Poultry Husbandry Department
Turkey, Poultry, Sorghum, Prosa, Grain
Turkeys have long been used to range stubble fields of wheat, oats, and barley in South Dakota. In so doing, they salvage much grain that would otherwise be wasted. This is one reason why turkey production fits in well with the grain farming in the state. In these experiments, it was thought advisable to go one step further and not only salvage waste grains, but to let the birds harvest the grains themselves. Sooner milo, feterita, amber cane, and proso millet were the grains selected for the trials. The three sorghums were selected as being representative of this crop, which has increased enormously in the number of acres planted. Sorghums are estimated to occupy about 10 percent of the state’s entire cultivated area. Their drouth-resistance and other desirable features are well recognized by South Dakota farmers. Proso millet, while not a sorghum, was included in these experiments because it is an emergency crop. Proso has a short growing period and a low water requirement. The hogging-off of corn and other grains is an established practice. “Turkeying-off” is the term used to describe a similar practice with turkeys. As this is written, there is a scarcity of farm labor. The “turkeying-off” of grain is a labor-saving practice. Its value has been studied at the South Dakota Agricultural Experiment Station for the past three years. The study is not complete; the results are those obtained to date. Further research may change the picture. The turkeying-off of grains requires planning. For example, the turkeys allowed in a field of ripe standing grain should be able to harvest it all without undue waste, and also plantings should be planned so as to have a succession of grains available for the birds to harvest.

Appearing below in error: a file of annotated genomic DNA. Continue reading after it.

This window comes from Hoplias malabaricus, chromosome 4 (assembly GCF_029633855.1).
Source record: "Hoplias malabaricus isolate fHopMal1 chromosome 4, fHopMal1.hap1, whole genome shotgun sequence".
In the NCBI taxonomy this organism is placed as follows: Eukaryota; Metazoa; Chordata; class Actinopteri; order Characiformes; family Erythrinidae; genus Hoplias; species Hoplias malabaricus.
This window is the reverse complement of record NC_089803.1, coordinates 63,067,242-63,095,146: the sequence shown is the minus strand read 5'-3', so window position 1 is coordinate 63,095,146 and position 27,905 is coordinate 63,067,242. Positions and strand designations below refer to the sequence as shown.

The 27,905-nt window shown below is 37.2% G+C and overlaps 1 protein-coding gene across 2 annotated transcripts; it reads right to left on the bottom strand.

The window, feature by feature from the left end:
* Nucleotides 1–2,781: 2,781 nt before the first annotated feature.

South Dakota State State College of Agriculture and Mechanic Arts, Agricultural Experiment Station
Wilson, W. O. and Poley, W. E., "Turkeying off Sorghums and Proso: A Progress Report" (1942). Agricultural Experiment Station Circulars. 35.